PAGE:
The Centre for the History of the Gothic’s Online Retreat: A Summary

Missed the recent Centre for the History of the Gothic’s Online Retreat? Not to worry! Sheffield Gothic have you covered with this summary…

Sheffield Gothic were invited to partake in the Centre for the History of the Gothic’s online retreat on Friday 23rd April. The day was kindly organised by the Centre’s co-directors, Andrew Smith, Angela Wright, and Maisha Wester. Alongside important training and information sessions in the afternoon, the day provided an opportunity for members of the Gothic postgraduate team to share their current work, and get to know each other after a year of distanced research.

Gothic Crime: Penny Dreadful and Nordic Noir

The retreat began with a panel on Gothic crime with Celine Frohn giving a fascinating presentation on Penny Bloods, the gorier precursors to Penny Dreadfuls, examining theories of the carnivalesque. Evangeline Payne then examined the transfer between the Gothic of the nineteenth century in texts such as Frankenstein, Dracula and Jekyll and Hyde and late twentieth to early twenty-first century Nordic noir, particularly examining liminal spaces and the development of the Gothic castle. She explained the ways in which problems of translation impact research into Nordic writings.

Gothic Others: Ghosts and Killer Plants

In the next panel on Gothic Others, Katy Neal discussed object hauntings in Gothic fiction, particularly in the context of the early Twentieth Century’s call to modernity, exploring how manuscripts, antiques and furniture is re-imagined and re-worked at the turn of the century. Katy expects that her research will go on to exploring new technology and the ghost story, looking at telephones and type-writers. Rosa Nowak then talked about agentic plants and the link between autonomous plants in the Gothic tradition and late-Victorian fears of degeneration. From satirical ghost stories to the Lovecraftian notion of ‘seduction by plant’, this panel was definitely an insight into the power of the Other in Gothic fiction.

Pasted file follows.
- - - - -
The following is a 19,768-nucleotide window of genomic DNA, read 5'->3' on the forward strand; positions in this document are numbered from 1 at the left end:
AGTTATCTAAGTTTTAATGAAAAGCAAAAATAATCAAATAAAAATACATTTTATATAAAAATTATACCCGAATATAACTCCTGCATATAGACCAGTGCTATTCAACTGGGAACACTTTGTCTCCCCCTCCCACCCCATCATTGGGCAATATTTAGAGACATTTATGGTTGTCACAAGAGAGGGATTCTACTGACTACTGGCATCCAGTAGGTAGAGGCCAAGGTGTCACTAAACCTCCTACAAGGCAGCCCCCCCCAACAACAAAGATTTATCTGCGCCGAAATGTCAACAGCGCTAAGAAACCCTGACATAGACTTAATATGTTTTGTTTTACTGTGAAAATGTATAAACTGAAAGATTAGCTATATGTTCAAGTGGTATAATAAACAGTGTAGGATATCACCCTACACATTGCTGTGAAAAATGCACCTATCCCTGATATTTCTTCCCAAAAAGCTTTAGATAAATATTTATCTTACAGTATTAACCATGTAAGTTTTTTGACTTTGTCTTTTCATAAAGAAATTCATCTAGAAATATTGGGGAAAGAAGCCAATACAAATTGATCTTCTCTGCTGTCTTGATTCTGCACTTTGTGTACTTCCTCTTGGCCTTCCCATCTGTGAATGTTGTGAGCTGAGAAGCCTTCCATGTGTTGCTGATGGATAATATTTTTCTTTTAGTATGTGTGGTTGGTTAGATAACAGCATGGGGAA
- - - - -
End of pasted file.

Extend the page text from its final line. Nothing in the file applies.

Gothic Creative Writing

This was then followed by an incredibly interesting Creative Writing panel, exemplifying the diverse research that the Centre supports. Catherine Greenwood, for example, spoke of ‘Arctic Gothic’ and the ways in which anxieties in this space operate as the ‘uncanny signs of a crisis already here’. Mark Hackett, meanwhile, looked to American Gothic and ‘small town conspiracy’ as a mode which examines the forgotten histories of America, the dark side of the American dream. Their respective works demonstrated the significance of different spaces in Gothic literature, exploring the ‘unheimlich’ and creatures as harbingers of destruction.

Medical Gothic

Following a short break, the retreat kicked back off with a Medical Gothic panel, beginning with Hannah Pinnock discussing asylum archives, particularly in the context of narratives around epilepsy. Rosie Crocker also introduced research into the figure of the neo-Victorian doctor and his role in subversive anatomical practices. Common themes between these two talks emerged in issues of patient autonomy, stigma, and body-mind separation.